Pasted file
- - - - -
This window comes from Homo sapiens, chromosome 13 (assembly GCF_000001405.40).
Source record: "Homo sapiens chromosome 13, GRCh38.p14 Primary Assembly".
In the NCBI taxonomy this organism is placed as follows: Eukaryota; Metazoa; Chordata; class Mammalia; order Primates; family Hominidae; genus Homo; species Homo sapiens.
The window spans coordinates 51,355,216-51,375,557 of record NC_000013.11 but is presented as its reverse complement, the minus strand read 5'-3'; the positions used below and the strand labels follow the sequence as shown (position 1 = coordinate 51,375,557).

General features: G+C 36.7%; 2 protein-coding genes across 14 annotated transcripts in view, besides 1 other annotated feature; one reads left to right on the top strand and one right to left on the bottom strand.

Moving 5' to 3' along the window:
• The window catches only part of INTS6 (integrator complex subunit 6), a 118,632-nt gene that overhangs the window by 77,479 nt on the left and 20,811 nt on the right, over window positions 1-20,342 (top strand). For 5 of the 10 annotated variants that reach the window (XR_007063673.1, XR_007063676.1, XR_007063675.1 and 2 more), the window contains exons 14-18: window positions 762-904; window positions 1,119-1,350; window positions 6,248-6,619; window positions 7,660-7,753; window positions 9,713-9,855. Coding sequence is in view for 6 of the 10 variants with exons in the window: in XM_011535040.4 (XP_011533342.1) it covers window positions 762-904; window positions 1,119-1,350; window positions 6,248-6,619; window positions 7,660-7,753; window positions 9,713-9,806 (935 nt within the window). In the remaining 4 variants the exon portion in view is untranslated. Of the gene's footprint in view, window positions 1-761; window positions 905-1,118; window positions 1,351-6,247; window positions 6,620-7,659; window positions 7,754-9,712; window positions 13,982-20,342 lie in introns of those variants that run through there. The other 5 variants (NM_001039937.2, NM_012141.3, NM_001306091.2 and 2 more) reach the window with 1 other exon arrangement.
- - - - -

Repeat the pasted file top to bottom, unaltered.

This window comes from Homo sapiens, chromosome 13 (assembly GCF_000001405.40).
Source record: "Homo sapiens chromosome 13, GRCh38.p14 Primary Assembly".
In the NCBI taxonomy this organism is placed as follows: Eukaryota; Metazoa; Chordata; class Mammalia; order Primates; family Hominidae; genus Homo; species Homo sapiens.
The window spans coordinates 51,355,216-51,375,557 of record NC_000013.11 but is presented as its reverse complement, the minus strand read 5'-3'; the positions used below and the strand labels follow the sequence as shown (position 1 = coordinate 51,375,557).

General features: G+C 36.7%; 2 protein-coding genes across 14 annotated transcripts in view, besides 1 other annotated feature; one reads left to right on the top strand and one right to left on the bottom strand.

Moving 5' to 3' along the window:
• The window catches only part of INTS6 (integrator complex subunit 6), a 118,632-nt gene that overhangs the window by 77,479 nt on the left and 20,811 nt on the right, over window positions 1-20,342 (top strand). For 5 of the 10 annotated variants that reach the window (XR_007063673.1, XR_007063676.1, XR_007063675.1 and 2 more), the window contains exons 14-18: window positions 762-904; window positions 1,119-1,350; window positions 6,248-6,619; window positions 7,660-7,753; window positions 9,713-9,855. Coding sequence is in view for 6 of the 10 variants with exons in the window: in XM_011535040.4 (XP_011533342.1) it covers window positions 762-904; window positions 1,119-1,350; window positions 6,248-6,619; window positions 7,660-7,753; window positions 9,713-9,806 (935 nt within the window). In the remaining 4 variants the exon portion in view is untranslated. Of the gene's footprint in view, window positions 1-761; window positions 905-1,118; window positions 1,351-6,247; window positions 6,620-7,659; window positions 7,754-9,712; window positions 13,982-20,342 lie in introns of those variants that run through there. The other 5 variants (NM_001039937.2, NM_012141.3, NM_001306091.2 and 2 more) reach the window with 1 other exon arrangement.